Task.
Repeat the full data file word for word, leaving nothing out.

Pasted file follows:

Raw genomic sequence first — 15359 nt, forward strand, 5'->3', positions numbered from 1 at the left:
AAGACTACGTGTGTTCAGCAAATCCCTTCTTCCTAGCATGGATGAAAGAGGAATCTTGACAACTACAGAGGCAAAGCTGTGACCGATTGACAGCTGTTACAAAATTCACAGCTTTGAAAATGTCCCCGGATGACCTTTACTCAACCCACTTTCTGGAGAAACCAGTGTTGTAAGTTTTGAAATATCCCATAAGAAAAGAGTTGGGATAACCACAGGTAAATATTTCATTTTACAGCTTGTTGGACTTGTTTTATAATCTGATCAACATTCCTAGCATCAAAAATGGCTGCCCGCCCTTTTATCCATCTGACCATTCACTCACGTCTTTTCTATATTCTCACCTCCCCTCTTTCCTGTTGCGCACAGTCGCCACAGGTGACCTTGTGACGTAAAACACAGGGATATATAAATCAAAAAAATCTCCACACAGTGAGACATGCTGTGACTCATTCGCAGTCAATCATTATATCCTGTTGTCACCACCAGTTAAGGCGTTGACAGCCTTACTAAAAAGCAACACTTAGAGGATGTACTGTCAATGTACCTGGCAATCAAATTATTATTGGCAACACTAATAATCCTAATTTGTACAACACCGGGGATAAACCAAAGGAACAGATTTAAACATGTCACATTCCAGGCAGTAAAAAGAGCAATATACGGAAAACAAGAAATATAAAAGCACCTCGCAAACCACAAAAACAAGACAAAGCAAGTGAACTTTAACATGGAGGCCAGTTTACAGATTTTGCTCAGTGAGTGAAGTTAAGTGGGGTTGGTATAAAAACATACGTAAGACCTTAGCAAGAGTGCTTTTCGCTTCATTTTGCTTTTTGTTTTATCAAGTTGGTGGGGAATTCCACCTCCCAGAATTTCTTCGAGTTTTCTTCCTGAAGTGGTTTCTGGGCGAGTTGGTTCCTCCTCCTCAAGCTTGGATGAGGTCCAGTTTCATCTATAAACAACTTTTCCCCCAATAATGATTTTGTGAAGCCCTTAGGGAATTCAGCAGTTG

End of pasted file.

Raw genomic sequence first — 15359 nt, forward strand, 5'->3', positions numbered from 1 at the left:
AAGACTACGTGTGTTCAGCAAATCCCTTCTTCCTAGCATGGATGAAAGAGGAATCTTGACAACTACAGAGGCAAAGCTGTGACCGATTGACAGCTGTTACAAAATTCACAGCTTTGAAAATGTCCCCGGATGACCTTTACTCAACCCACTTTCTGGAGAAACCAGTGTTGTAAGTTTTGAAATATCCCATAAGAAAAGAGTTGGGATAACCACAGGTAAATATTTCATTTTACAGCTTGTTGGACTTGTTTTATAATCTGATCAACATTCCTAGCATCAAAAATGGCTGCCCGCCCTTTTATCCATCTGACCATTCACTCACGTCTTTTCTATATTCTCACCTCCCCTCTTTCCTGTTGCGCACAGTCGCCACAGGTGACCTTGTGACGTAAAACACAGGGATATATAAATCAAAAAAATCTCCACACAGTGAGACATGCTGTGACTCATTCGCAGTCAATCATTATATCCTGTTGTCACCACCAGTTAAGGCGTTGACAGCCTTACTAAAAAGCAACACTTAGAGGATGTACTGTCAATGTACCTGGCAATCAAATTATTATTGGCAACACTAATAATCCTAATTTGTACAACACCGGGGATAAACCAAAGGAACAGATTTAAACATGTCACATTCCAGGCAGTAAAAAGAGCAATATACGGAAAACAAGAAATATAAAAGCACCTCGCAAACCACAAAAACAAGACAAAGCAAGTGAACTTTAACATGGAGGCCAGTTTACAGATTTTGCTCAGTGAGTGAAGTTAAGTGGGGTTGGTATAAAAACATACGTAAGACCTTAGCAAGAGTGCTTTTCGCTTCATTTTGCTTTTTGTTTTATCAAGTTGGTGGGGAATTCCACCTCCCAGAATTTCTTCGAGTTTTCTTCCTGAAGTGGTTTCTGGGCGAGTTGGTTCCTCCTCCTCAAGCTTGGATGAGGTCCAGTTTCATCTATAAACAACTTTTCCCCCAATAATGATTTTGTGAAGCCCTTAGGGAATTCAGCAGTTG